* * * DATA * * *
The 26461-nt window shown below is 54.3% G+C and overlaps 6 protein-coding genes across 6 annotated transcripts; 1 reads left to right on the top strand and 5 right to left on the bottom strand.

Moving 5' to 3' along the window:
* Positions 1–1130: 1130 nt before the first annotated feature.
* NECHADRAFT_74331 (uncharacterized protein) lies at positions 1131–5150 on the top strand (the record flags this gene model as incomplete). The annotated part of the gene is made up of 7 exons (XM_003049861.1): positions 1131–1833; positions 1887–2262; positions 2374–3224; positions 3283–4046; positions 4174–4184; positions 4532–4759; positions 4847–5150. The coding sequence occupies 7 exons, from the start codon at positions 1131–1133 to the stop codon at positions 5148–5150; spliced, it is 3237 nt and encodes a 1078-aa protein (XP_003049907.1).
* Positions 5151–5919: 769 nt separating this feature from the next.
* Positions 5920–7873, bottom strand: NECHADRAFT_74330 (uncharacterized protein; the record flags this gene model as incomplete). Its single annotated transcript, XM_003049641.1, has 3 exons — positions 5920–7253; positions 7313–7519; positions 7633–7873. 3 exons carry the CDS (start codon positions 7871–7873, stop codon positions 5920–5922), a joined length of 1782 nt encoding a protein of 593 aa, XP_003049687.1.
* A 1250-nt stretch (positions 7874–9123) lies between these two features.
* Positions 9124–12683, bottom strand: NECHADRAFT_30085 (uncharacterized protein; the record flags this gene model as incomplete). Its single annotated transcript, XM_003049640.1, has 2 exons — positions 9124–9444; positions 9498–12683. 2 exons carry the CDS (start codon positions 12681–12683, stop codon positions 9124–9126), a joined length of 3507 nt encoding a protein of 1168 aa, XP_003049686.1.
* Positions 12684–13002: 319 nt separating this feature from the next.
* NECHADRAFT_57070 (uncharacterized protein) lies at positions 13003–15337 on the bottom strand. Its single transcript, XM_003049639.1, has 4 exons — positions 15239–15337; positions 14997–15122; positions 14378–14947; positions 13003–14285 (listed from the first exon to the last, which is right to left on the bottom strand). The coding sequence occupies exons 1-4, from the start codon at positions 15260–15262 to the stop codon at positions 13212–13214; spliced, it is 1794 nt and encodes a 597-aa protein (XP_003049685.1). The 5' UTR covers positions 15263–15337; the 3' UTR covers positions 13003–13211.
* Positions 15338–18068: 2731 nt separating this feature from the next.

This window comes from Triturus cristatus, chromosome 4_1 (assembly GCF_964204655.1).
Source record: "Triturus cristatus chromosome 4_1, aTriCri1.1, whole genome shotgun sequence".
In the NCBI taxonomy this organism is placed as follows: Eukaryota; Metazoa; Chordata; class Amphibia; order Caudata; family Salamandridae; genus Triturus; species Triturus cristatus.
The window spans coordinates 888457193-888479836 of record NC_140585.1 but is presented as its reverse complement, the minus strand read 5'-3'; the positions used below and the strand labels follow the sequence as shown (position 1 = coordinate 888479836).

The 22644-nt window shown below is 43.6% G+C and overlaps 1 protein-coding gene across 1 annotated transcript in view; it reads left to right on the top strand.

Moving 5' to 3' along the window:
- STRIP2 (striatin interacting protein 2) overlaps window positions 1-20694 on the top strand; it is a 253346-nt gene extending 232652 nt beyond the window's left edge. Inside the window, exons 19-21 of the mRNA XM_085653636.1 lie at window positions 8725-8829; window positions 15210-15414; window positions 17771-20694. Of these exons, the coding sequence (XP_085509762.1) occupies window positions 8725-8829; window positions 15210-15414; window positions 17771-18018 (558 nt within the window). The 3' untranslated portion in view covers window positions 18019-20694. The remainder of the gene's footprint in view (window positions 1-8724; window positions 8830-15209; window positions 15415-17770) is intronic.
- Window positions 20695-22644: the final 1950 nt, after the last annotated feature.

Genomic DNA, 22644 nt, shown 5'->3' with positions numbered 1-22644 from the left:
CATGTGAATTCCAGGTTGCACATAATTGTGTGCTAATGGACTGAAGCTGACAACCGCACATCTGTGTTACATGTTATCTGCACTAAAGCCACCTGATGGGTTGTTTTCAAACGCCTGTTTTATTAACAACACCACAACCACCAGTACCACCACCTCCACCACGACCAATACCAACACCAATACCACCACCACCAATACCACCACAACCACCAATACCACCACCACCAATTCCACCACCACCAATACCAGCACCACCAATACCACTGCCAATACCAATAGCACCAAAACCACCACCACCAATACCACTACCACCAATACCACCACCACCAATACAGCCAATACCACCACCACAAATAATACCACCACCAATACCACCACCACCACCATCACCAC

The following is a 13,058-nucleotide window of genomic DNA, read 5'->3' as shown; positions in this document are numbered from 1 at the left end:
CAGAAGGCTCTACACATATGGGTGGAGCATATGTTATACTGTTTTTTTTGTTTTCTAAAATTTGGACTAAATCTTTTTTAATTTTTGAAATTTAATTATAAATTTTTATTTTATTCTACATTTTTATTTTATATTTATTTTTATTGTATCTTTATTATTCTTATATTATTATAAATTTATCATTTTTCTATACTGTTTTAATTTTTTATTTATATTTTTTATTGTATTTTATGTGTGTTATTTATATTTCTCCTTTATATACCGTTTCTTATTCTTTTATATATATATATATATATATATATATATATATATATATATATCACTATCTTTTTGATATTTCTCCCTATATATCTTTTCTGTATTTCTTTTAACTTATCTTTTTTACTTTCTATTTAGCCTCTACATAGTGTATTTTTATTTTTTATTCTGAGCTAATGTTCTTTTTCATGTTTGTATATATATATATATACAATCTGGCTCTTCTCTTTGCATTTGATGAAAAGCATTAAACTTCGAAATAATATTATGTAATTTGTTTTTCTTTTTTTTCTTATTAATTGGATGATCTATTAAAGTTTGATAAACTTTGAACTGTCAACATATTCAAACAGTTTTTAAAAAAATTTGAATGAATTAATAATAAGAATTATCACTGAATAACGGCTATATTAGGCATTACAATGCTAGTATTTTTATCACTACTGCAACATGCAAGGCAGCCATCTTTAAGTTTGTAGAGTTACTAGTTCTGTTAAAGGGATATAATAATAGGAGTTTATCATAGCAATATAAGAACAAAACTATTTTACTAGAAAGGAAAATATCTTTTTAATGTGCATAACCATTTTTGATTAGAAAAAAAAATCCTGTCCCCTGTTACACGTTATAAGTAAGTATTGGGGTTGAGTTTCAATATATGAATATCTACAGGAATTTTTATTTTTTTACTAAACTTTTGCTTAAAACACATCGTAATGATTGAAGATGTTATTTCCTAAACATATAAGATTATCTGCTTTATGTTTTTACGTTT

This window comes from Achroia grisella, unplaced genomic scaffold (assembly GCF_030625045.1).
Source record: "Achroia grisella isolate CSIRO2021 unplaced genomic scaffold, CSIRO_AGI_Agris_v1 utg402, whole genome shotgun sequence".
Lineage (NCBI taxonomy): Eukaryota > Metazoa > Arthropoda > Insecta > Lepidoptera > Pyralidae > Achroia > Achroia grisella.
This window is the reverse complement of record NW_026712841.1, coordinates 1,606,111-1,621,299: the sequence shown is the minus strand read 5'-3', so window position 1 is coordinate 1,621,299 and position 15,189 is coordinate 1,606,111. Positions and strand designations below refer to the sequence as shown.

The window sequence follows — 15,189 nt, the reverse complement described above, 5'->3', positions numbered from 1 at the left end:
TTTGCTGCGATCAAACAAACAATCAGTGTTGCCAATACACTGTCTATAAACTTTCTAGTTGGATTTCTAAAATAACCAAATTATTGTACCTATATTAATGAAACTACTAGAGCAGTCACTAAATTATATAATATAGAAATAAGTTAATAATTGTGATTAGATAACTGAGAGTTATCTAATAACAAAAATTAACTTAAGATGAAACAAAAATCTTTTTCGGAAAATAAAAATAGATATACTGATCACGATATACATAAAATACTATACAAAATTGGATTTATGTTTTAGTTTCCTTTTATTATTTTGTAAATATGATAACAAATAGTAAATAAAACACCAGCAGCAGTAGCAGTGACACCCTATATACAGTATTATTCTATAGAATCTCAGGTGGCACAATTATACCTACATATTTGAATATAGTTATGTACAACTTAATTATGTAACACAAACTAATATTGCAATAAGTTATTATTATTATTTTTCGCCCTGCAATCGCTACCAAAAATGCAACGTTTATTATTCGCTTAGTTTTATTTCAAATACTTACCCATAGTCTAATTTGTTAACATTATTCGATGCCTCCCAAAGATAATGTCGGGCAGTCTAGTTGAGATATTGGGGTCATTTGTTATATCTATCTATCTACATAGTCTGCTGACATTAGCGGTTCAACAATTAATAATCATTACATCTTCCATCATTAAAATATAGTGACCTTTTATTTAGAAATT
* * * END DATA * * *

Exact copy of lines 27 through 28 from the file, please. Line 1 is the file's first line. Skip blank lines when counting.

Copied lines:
This window is the reverse complement of record NW_026712841.1, coordinates 1,606,111-1,621,299: the sequence shown is the minus strand read 5'-3', so window position 1 is coordinate 1,621,299 and position 15,189 is coordinate 1,606,111. Positions and strand designations below refer to the sequence as shown.

The window sequence follows — 15,189 nt, the reverse complement described above, 5'->3', positions numbered from 1 at the left end: